History Minute: Charles Brough, Part II

Charles Brough, a Mississippi native and former professor at the University of Arkansas, became the 25th governor of Arkansas in 1917 in a time of change.

The early twentieth century was a time promising tremendous changes in the way that Americans worked and lived, and Americans were excited about what the future held.

Americans were calling for a modern system of government to keep up with the changing times. And Brough was ready to deliver.

He quickly enacted school reform measures in the state, creating compulsory attendance laws and expanding vocational education.

Brough enacted numerous other reforms. He created the Arkansas Corporation Commission in 1917 to oversee utilities in the state and pushed for a modern highway system in the state.

Though the highway plan was bogged down by financial problems and mismanagement at the county level, it did result in 2,500 miles of new highway being constructed. He also pushed through a law in 1917 allowing women to vote in state party primaries, where most elections in the state took place at the time.

When the United States entered World War I in 1917, Brough shifted the focus of his administration to the war effort. He went across the state to raise money for the troops and for the Red Cross.

He also created the State Council of Defense to help coordinate production to ensure the troops had all the supplies they needed.

Brough’s popularity was so high that the Republican Party did not even bother fielding a candidate against him in 1918, endorsing Brough’s re-election against Socialist candidate Clay Fulks.

Brough swept into a second term with 93 percent of the vote.

While he hoped that his second term would allow him to build on his earlier successes, the end of the war saw new challenges.

He attempted to push through a new state constitution, but the effort failed.

In 1919, the nation was hit with a major recession.

And in late September, Phillips County erupted into bloodshed as a race riot erupted in Elaine. An estimated 200 African-Americans were slaughtered by white mobs, but the death toll was possibly much higher.

Brough sent in the National Guard to restore order and appointed a special committee to study the slaughter, but the committee’s weak recommendations to prevent further riots were never acted upon, and the matter still haunts Phillips County to this day even as residents strive to rise above the massacre.

After his second term ended in 1921, Brough toured the country on the speaking circuit, promoting the state.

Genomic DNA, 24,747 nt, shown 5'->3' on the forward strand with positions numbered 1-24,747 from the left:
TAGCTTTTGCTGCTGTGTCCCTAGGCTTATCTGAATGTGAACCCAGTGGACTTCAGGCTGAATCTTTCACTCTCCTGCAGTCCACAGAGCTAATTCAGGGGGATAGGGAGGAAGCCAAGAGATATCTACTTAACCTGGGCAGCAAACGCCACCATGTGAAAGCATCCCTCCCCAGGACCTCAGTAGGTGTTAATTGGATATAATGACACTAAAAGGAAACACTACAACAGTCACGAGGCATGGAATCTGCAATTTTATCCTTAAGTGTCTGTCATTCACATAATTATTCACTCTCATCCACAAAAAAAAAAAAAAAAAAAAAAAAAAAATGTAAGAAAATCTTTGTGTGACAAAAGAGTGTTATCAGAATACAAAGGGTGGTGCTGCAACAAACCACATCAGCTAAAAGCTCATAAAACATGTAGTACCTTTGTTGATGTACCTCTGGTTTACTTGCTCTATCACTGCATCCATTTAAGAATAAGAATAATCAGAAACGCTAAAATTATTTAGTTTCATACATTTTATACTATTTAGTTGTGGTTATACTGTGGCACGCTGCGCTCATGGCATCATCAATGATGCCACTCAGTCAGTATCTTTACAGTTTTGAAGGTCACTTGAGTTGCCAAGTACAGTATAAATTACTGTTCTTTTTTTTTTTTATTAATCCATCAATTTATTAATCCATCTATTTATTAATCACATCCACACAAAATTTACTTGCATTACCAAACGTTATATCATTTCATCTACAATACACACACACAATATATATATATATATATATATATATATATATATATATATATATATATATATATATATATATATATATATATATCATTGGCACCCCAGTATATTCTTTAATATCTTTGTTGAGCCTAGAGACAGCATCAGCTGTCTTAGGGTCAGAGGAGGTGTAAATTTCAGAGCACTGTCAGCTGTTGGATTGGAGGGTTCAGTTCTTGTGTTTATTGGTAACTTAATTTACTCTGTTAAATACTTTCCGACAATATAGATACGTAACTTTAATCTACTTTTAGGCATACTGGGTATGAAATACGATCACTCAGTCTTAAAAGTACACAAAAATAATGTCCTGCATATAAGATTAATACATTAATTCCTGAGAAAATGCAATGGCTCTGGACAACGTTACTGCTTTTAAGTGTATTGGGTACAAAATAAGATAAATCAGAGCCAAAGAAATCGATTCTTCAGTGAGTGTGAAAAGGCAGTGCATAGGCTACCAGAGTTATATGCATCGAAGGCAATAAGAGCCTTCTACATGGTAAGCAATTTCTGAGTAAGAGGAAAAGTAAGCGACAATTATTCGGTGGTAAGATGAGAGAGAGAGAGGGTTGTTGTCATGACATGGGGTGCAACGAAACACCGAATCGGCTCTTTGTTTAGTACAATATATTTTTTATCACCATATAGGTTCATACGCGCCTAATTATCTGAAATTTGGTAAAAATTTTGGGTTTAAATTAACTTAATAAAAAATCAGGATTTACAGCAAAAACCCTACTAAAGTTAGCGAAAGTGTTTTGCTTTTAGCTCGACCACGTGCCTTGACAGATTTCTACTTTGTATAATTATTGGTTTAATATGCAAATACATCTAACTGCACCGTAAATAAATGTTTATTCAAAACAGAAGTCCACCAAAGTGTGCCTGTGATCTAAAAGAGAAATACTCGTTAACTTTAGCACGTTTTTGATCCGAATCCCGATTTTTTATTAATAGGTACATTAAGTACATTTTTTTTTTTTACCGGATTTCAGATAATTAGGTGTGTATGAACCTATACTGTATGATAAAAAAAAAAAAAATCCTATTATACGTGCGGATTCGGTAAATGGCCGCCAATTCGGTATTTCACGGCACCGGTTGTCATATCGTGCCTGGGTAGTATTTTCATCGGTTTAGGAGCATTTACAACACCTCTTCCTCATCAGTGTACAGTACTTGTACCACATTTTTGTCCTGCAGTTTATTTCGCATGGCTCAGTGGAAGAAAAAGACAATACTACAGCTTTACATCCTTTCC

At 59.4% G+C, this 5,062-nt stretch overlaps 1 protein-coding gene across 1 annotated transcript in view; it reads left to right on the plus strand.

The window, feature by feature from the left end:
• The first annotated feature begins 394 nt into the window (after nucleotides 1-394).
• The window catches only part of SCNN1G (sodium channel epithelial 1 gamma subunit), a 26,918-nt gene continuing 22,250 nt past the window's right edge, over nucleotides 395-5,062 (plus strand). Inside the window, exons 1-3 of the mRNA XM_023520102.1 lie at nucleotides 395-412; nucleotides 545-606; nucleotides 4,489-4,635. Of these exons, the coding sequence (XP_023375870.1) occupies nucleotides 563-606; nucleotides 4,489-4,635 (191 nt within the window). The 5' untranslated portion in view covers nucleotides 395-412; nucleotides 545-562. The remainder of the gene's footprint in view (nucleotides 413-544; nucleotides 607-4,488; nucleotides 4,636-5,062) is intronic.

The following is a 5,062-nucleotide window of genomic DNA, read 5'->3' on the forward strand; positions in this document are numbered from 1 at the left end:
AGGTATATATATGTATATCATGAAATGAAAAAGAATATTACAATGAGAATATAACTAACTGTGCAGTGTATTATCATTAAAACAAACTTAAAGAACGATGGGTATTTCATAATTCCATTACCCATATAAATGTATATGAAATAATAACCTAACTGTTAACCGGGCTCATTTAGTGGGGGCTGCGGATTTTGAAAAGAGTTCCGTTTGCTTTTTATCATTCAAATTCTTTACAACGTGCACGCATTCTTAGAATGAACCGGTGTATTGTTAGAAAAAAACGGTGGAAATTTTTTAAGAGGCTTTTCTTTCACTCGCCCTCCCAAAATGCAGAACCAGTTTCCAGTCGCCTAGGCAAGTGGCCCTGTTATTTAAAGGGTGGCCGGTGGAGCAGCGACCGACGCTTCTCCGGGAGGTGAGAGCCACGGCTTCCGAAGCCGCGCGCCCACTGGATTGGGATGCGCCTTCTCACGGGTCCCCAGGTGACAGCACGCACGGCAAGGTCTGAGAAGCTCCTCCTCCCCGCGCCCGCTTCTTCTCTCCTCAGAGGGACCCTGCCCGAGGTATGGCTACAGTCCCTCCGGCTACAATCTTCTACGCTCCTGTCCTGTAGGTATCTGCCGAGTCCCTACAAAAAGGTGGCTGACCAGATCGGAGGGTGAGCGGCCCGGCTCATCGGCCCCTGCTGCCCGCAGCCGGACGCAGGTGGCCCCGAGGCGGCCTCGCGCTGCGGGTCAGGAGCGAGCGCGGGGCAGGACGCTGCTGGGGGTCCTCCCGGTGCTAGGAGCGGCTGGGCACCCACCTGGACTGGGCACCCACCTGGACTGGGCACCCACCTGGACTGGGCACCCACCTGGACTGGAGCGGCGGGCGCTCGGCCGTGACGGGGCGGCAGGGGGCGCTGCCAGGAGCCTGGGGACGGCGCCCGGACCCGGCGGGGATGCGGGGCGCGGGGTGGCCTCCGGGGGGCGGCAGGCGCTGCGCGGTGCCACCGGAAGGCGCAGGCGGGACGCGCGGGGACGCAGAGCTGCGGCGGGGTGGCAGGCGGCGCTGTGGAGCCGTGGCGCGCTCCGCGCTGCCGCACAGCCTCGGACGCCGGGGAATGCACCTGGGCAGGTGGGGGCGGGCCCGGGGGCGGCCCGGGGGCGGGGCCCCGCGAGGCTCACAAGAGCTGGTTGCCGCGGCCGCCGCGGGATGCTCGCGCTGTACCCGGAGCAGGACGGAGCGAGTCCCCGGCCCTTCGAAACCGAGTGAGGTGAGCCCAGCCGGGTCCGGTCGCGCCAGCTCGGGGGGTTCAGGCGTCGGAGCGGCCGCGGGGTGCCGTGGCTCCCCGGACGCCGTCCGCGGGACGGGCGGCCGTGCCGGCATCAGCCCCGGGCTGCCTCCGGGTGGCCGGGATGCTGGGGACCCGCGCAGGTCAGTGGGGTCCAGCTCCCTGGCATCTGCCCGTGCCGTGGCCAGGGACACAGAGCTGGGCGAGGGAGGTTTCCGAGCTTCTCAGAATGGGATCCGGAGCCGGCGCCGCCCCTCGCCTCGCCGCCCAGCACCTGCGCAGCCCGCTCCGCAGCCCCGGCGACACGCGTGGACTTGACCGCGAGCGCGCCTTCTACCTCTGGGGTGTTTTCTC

And it is Brough who is responsible for what is probably the worst Arkansas joke in history, one he repeated often in these speeches: “Did you know Arkansas is the only state mentioned in the Bible? The Bible says: Noah looked out the Ark-and-saw.”

In 1928, Brough spoke at the graduation at Central Baptist College in Conway.

So impressed with his performance, college trustees decided that he would be the perfect choice for the new president of the college.

Brough accepted, but he quickly ran into controversy. The country had taken a sharp reactionary turn since World War I, and Brough’s attempts to defend progress and reform were faltering.

He fought back against attacks by fellow Baptists against the 1928 Democratic nominee for president, Al Smith, for his beliefs as a Roman Catholic.

In addition, he supported the teaching of evolution in accordance with scientific standards, but fundamentalist Baptists howled their objections to the idea.

Within a year, Brough was forced to step down, but he soon found work as a promoter for the University of Arkansas.

He unsuccessfully attempted to run for U. S. Senate twice, the last time being in a 1931 loss to Hattie Caraway.

In spite of his lack of political success in his years after his governorship, he remained an enthusiastic personality and stayed active in civic causes.

In 1934, President Franklin D. Roosevelt appointed him to a special commission to help solve a dispute over the West Virginia border. However, just weeks after his work was completed in 1935, Brough suffered a massive heart

attack and died.

After his death, he was widely praised for the accomplishments in transportation and education he achieved for the state.


Dr. Ken Bridges, a history professor at South Arkansas Community College in El Dorado, can be reached atkbridges@southark.edu. The South Arkansas Historical Preservation Society is dedicated to educating the public aboutthe state’s rich history. The SAHPS can be contacted at PO Box 144, El Dorado, AR, 71730, or at http://soarkhistory.com.


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